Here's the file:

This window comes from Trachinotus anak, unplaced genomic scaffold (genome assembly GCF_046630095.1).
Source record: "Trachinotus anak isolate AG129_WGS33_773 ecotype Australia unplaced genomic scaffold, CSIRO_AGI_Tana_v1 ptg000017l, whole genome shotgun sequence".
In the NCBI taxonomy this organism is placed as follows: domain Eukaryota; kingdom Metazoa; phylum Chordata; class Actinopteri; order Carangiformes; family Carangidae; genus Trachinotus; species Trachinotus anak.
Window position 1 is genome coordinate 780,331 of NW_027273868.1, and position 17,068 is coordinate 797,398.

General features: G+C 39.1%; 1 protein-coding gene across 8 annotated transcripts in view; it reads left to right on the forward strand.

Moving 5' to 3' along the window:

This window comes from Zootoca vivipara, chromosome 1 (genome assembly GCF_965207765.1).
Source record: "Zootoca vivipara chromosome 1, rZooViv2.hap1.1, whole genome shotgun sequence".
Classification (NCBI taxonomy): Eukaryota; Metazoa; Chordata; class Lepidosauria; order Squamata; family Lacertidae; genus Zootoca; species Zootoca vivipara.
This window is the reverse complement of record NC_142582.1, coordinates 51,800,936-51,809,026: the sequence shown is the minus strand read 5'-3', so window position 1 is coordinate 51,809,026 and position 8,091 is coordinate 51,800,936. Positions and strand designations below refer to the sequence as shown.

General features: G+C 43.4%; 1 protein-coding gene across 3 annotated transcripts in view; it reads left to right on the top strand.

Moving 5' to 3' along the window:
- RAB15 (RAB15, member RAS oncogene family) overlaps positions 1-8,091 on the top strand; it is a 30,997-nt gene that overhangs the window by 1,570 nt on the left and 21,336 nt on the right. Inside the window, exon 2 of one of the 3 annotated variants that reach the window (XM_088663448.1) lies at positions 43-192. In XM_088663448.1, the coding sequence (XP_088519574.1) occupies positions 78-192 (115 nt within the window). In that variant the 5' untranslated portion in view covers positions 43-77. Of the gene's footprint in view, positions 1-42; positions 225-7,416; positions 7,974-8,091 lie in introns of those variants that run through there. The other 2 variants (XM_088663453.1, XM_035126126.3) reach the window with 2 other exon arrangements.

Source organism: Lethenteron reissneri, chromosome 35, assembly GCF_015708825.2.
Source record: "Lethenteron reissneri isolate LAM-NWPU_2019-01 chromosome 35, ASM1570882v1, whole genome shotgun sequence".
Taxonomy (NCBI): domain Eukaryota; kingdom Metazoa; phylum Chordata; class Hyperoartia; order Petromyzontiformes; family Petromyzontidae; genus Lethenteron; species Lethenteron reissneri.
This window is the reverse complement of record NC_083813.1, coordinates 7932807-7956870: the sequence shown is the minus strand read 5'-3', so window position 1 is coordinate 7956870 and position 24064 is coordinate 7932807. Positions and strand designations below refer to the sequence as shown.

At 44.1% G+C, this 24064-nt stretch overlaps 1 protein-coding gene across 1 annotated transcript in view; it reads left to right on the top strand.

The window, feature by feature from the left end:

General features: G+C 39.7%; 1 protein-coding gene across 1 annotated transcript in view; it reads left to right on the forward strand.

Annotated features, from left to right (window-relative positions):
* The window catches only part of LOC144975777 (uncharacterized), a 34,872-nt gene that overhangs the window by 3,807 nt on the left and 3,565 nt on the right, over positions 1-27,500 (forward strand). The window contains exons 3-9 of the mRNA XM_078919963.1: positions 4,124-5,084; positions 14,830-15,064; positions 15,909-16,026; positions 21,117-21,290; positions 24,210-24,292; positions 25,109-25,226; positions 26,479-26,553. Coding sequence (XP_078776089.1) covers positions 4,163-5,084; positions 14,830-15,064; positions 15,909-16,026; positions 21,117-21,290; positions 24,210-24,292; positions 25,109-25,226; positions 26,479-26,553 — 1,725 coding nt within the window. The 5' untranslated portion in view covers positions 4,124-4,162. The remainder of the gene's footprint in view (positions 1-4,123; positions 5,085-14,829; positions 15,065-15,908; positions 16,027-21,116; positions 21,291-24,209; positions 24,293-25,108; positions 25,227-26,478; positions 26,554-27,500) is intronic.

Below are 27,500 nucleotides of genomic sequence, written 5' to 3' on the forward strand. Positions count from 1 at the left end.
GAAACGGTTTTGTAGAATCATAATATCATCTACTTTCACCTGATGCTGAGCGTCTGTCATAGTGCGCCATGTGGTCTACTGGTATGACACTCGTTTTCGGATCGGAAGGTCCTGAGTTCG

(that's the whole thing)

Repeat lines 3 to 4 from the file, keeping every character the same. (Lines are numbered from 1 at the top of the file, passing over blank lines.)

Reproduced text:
In the NCBI taxonomy this organism is placed as follows: domain Eukaryota; kingdom Metazoa; phylum Chordata; class Actinopteri; order Carangiformes; family Carangidae; genus Trachinotus; species Trachinotus anak.
Window position 1 is genome coordinate 780,331 of NW_027273868.1, and position 17,068 is coordinate 797,398.